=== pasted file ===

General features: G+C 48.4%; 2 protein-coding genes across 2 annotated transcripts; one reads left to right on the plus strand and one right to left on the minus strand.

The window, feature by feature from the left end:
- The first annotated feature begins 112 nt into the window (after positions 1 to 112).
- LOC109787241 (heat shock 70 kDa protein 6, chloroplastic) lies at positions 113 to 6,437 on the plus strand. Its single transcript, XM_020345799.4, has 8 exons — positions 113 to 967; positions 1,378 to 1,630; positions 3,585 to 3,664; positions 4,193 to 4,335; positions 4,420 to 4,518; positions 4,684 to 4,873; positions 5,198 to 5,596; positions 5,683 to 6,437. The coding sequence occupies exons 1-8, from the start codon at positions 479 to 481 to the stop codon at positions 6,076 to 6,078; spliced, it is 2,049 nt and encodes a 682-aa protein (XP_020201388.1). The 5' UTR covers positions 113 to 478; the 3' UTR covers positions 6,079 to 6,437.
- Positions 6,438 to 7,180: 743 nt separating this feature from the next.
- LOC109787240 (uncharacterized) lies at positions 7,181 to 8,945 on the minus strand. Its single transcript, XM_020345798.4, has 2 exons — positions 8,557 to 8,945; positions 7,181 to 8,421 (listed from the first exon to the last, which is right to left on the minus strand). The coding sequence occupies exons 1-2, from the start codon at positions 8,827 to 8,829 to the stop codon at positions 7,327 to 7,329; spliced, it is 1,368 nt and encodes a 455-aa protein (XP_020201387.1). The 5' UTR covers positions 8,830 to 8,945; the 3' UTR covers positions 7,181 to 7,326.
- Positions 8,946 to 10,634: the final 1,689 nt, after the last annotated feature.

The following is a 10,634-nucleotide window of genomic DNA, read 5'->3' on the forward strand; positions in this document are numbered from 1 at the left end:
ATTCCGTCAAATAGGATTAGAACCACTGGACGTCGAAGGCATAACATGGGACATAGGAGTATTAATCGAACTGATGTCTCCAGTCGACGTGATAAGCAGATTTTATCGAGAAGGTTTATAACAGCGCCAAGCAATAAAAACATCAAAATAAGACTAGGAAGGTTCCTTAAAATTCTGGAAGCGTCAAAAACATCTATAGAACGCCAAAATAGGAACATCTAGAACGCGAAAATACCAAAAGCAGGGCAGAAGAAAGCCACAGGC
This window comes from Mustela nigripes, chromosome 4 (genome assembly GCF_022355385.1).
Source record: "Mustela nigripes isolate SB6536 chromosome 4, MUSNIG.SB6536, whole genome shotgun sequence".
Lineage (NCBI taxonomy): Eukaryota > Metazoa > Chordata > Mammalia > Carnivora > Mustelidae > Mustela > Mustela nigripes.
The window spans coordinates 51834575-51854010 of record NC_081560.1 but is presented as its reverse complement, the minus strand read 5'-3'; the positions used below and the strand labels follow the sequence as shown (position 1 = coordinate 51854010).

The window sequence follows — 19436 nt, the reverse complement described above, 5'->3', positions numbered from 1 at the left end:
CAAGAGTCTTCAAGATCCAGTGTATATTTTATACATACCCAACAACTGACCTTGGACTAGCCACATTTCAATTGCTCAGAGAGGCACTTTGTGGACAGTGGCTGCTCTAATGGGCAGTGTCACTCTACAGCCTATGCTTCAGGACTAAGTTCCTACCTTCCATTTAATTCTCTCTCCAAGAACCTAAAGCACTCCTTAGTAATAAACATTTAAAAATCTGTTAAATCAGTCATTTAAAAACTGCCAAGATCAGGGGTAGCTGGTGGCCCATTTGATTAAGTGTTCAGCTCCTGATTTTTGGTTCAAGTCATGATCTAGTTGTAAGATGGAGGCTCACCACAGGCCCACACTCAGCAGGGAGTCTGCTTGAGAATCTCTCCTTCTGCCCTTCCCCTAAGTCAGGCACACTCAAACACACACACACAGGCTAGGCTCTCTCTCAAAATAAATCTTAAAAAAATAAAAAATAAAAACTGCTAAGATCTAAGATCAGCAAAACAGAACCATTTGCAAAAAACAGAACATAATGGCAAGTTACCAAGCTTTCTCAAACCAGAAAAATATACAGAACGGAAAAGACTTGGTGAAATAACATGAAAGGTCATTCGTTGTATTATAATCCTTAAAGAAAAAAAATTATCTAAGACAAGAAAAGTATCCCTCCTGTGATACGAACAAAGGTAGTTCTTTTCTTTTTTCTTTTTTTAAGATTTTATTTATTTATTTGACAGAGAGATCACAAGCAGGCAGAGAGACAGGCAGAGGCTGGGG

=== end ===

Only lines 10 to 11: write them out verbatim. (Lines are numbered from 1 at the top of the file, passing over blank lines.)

This window comes from Mustela nigripes, chromosome 4 (genome assembly GCF_022355385.1).
Source record: "Mustela nigripes isolate SB6536 chromosome 4, MUSNIG.SB6536, whole genome shotgun sequence".